The Federal Reserve has published its latest Senior Loan Officer Opinion Survey on Bank Lending Practices (SLOOS), reporting a tightening of lending standards and weakening demand for credit over the first quarter of 2023.
Of the banks surveyed by the Fed, 46.1 per cent reported “somewhat” or “considerable” tightening of lending standards for commercial and industrial (C&I) loans to medium-sized and large businesses, and 48.1 per cent noted tighter conditions for small business credit.
When asked why their standards tightened, a majority share of respondents cited a less favourable or uncertain outlook (93.7 per cent), a deteriorating risk appetite (74.5 per cent), worsening industry conditions (55.8 per cent), and a deterioration or expected deterioration in their liquidity position (53.2 per cent).
For lending to households, 73.8 per cent of respondents noted tighter standards for the provision of credit used for construction or the purchase of land, with 66.7 per cent of surveyed banks noting tighter lending for residential property transactions.
Supply-side tightening was compounded by subdued demand from borrowers across the same categories.
Approximately 65 per cent of surveyed banks flagged weaker demand among medium and large firms, with demand among smaller businesses also weaker over the quarter (61.7 per cent).
Weaker demand was more evident for lending to households, with 72.1 per cent flagging subdued flows for credit used for construction and the purchase of land, and 79.4 per cent noting weakness for home loans.
Reflecting on the Fed’s latest quarterly survey, James Knightley, chief international economist at ING Economics, said tighter lending standards could “compound” the recessionary risks linked to aggressive monetary policy tightening.
“The data suggests a sharp slowdown in lending growth is coming with upside risks to unemployment,” he said.
“…This is a hugely important story as potential borrowers are already feeling the effects of 500 bp of Federal Reserve interest rate hikes, the most rapid and aggressive phase of monetary policy tightening experienced in more than 40 years.
“With banks tightening lending standards so aggressively, this combination of higher borrowing costs and reduced credit availability is typically toxic for economic growth.”
Mr Knightley also flagged the “dry up” in demand among borrowers, which he said has hit pre-GFC levels.
Ultimately, these trends suggest “recessionary forces are building in the economy”, with Mr Knightley noting a drop in the supply of credit typically leads to a surge in unemployment.
“What turns struggling business into failed business is when the bank pulls the plug, the company runs out of options,” he said.
“Job losses are the inevitable consequence.”
Mounting evidence of a looming recession may prompt the Fed to bring forward rate cuts.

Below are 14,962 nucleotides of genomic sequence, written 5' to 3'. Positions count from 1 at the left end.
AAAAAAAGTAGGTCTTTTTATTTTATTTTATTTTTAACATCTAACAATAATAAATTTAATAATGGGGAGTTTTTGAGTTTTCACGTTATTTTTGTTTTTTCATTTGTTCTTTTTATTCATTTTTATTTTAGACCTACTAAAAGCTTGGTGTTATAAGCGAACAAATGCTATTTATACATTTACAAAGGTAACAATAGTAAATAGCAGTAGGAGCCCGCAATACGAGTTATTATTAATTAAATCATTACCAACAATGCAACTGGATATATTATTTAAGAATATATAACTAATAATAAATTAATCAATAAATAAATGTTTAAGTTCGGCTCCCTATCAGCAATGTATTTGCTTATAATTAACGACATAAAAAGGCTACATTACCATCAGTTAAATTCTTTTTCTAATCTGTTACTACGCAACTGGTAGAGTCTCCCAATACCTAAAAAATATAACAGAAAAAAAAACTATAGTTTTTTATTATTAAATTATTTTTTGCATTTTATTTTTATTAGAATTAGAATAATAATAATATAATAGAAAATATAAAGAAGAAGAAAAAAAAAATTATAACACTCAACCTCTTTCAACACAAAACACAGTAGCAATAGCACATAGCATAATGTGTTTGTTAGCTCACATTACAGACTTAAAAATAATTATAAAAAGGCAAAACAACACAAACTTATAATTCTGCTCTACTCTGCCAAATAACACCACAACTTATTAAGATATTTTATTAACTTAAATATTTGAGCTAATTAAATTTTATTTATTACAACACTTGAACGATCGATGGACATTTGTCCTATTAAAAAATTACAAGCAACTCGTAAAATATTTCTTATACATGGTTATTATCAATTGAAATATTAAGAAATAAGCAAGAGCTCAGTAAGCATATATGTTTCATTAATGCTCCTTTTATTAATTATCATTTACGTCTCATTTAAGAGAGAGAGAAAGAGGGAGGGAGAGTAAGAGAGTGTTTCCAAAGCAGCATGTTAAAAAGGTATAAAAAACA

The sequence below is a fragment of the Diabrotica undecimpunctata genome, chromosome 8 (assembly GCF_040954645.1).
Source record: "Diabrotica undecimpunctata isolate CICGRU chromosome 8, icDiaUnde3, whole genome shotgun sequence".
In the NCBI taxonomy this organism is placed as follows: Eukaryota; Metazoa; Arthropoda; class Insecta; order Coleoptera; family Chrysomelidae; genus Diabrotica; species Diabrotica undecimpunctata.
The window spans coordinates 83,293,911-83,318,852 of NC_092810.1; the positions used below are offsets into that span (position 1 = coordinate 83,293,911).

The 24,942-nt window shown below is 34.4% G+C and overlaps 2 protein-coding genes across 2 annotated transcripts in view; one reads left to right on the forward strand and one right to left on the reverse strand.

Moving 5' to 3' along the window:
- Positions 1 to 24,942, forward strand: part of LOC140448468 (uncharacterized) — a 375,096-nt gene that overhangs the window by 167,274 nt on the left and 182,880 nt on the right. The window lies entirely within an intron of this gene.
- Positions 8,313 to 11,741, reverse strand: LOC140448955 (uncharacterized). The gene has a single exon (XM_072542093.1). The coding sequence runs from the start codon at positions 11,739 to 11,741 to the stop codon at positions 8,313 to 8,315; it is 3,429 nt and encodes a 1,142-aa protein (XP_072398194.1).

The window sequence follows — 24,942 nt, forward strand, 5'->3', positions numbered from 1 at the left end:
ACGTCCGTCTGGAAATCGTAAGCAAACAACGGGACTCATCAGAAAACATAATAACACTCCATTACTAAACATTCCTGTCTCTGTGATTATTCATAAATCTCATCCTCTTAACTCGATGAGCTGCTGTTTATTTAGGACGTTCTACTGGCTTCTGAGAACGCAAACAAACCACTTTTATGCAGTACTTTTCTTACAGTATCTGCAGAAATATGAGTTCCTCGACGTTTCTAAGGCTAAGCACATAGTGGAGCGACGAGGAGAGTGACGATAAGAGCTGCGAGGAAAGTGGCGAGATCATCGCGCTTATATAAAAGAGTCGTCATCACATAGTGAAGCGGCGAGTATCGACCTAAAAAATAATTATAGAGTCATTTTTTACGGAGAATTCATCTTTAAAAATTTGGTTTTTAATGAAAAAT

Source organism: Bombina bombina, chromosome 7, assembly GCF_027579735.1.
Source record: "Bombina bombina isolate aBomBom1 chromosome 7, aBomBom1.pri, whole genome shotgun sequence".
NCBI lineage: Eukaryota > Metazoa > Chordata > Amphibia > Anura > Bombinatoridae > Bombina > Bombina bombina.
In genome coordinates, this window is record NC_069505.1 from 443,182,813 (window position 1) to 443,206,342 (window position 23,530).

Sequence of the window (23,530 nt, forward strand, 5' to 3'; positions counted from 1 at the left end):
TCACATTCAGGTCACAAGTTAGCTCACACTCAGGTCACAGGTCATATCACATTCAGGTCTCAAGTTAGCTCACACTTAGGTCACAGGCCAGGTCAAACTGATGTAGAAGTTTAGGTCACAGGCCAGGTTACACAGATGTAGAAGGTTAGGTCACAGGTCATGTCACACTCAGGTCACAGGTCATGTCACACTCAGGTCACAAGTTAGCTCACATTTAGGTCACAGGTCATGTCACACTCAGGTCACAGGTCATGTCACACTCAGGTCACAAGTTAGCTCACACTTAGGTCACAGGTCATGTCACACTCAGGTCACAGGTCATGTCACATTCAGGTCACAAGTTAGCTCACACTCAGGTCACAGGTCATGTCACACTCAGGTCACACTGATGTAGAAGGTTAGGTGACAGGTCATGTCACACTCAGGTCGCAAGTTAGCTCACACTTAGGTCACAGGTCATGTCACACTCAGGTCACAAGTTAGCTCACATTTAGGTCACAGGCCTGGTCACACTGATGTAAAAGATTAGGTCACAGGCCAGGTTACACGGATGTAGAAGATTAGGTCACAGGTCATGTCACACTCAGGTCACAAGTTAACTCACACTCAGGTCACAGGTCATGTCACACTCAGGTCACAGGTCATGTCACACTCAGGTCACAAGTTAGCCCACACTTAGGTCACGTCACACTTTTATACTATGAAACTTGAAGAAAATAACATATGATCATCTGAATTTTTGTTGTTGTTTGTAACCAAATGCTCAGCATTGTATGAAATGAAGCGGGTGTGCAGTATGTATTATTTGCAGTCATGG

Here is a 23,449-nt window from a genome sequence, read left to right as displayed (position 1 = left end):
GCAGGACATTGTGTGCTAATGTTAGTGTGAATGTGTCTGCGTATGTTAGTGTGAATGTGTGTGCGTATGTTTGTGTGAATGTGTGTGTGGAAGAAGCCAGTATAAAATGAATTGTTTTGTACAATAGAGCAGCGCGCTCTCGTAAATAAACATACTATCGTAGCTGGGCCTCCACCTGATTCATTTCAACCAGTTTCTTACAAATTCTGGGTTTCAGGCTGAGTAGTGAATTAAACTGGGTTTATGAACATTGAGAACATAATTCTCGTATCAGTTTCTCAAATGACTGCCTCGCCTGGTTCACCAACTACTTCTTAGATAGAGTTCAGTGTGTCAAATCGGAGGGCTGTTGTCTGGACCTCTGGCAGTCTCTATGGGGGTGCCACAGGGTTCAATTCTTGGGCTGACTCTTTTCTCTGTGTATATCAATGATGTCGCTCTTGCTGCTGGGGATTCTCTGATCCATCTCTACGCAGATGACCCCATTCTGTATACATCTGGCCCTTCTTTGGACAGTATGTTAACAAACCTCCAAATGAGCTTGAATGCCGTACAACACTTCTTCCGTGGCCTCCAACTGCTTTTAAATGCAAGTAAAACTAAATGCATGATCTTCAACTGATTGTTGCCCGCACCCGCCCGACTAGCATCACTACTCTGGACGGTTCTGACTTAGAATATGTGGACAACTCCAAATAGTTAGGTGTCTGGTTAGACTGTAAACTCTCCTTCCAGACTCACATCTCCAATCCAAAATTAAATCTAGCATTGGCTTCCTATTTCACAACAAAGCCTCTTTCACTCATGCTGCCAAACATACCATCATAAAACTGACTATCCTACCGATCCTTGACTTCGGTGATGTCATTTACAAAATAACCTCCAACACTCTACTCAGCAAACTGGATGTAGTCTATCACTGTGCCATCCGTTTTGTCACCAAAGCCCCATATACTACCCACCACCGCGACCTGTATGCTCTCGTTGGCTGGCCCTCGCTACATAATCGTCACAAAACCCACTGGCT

Fed chair Jerome Powell recently stated cuts “would not be appropriate” in the context of slower than expected progress towards the inflation target, but according to Mr Knightley, a looming recession could accelerate disinflation.
“The upshot is that a heightened chance of recession means a greater chance that inflation falls more quickly, and the Fed can eventually respond by moving monetary policy to a more neutral setting,” he said.
“The market is currently pricing around 20 bp of Federal Reserve interest rate cuts by September and 66 bp by December.
“We think September is likely to be too soon but will end up cutting interest rates more aggressively, at least in the early stages.”
ING Economics is projecting 50 bp in rate cuts in November and December, before more aggressive easing in 2024, which would take the federal funds rate back to 3 per cent by the middle of the year.
The Fed’s latest lending statistics come amid continued banking sector volatility, sparked by the collapse of four US financial institutions — First Republic, Silicon Valley Bank, Signature Bank, and Silvergate Capital — and the demise of Swiss giant Credit Suisse.
The Federal Deposit Insurance Corporation (FDIC) released a report last month relating to its supervision of Signature Bank in the lead up to its failure and subsequent acquisition by local peer New York Community Bancorp.
Conducted at the request of FDIC chair Martin J Gruenberg, the report identifies the causes of Signature Bank’s failure and assesses the FDIC’s supervisory program.
According to the review, the “root cause” of Signature Bank’s failure was “poor management”, linked to the board of directors and management’s pursuit of “rapid, unrestrained growth”.
This pursuit reportedly lacked “adequate risk management practices and controls appropriate for the size, complexity, and risk profile of the institution”.
Reflecting on the FDIC’s own supervision, the review noted the regulator conducted several targeted reviews and ongoing monitoring; issued supervisory letters and annual roll-up reports of examination (ROEs); and made a number of supervisory recommendations to address concerns.
However, the FDIC has conceded it could have “escalated supervisory actions sooner” and acknowledged the need for “timelier” and “more effective” communications with Signature Bank.
But Fed chair Jerome Powell has insisted the banking system remains “sound and resilient”.